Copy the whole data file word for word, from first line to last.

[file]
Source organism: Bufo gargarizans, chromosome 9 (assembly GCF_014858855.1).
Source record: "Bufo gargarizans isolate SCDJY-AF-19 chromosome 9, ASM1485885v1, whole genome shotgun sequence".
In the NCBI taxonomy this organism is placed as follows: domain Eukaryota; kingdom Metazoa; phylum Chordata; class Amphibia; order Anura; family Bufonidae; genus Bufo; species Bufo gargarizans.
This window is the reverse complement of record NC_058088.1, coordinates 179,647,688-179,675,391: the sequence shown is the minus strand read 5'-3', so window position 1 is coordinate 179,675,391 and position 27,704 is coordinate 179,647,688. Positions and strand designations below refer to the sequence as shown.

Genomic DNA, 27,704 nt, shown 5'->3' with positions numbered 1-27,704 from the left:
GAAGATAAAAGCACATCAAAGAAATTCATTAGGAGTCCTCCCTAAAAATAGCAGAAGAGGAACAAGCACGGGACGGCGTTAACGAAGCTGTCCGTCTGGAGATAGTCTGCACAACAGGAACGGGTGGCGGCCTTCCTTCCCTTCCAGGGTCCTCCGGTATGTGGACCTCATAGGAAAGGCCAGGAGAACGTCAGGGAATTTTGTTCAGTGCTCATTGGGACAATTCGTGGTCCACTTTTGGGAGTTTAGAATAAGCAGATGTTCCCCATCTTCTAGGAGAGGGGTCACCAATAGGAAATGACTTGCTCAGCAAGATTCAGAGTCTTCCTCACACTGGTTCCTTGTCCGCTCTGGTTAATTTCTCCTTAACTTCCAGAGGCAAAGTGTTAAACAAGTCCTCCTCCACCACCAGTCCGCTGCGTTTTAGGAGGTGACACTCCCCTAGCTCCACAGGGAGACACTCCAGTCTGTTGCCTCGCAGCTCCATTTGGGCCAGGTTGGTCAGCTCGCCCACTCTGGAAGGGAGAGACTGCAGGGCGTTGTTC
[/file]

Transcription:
Source organism: Bufo gargarizans, chromosome 9 (assembly GCF_014858855.1).
Source record: "Bufo gargarizans isolate SCDJY-AF-19 chromosome 9, ASM1485885v1, whole genome shotgun sequence".
In the NCBI taxonomy this organism is placed as follows: domain Eukaryota; kingdom Metazoa; phylum Chordata; class Amphibia; order Anura; family Bufonidae; genus Bufo; species Bufo gargarizans.
This window is the reverse complement of record NC_058088.1, coordinates 179,647,688-179,675,391: the sequence shown is the minus strand read 5'-3', so window position 1 is coordinate 179,675,391 and position 27,704 is coordinate 179,647,688. Positions and strand designations below refer to the sequence as shown.

Genomic DNA, 27,704 nt, shown 5'->3' with positions numbered 1-27,704 from the left:
GAAGATAAAAGCACATCAAAGAAATTCATTAGGAGTCCTCCCTAAAAATAGCAGAAGAGGAACAAGCACGGGACGGCGTTAACGAAGCTGTCCGTCTGGAGATAGTCTGCACAACAGGAACGGGTGGCGGCCTTCCTTCCCTTCCAGGGTCCTCCGGTATGTGGACCTCATAGGAAAGGCCAGGAGAACGTCAGGGAATTTTGTTCAGTGCTCATTGGGACAATTCGTGGTCCACTTTTGGGAGTTTAGAATAAGCAGATGTTCCCCATCTTCTAGGAGAGGGGTCACCAATAGGAAATGACTTGCTCAGCAAGATTCAGAGTCTTCCTCACACTGGTTCCTTGTCCGCTCTGGTTAATTTCTCCTTAACTTCCAGAGGCAAAGTGTTAAACAAGTCCTCCTCCACCACCAGTCCGCTGCGTTTTAGGAGGTGACACTCCCCTAGCTCCACAGGGAGACACTCCAGTCTGTTGCCTCGCAGCTCCATTTGGGCCAGGTTGGTCAGCTCGCCCACTCTGGAAGGGAGAGACTGCAGGGCGTTGTTC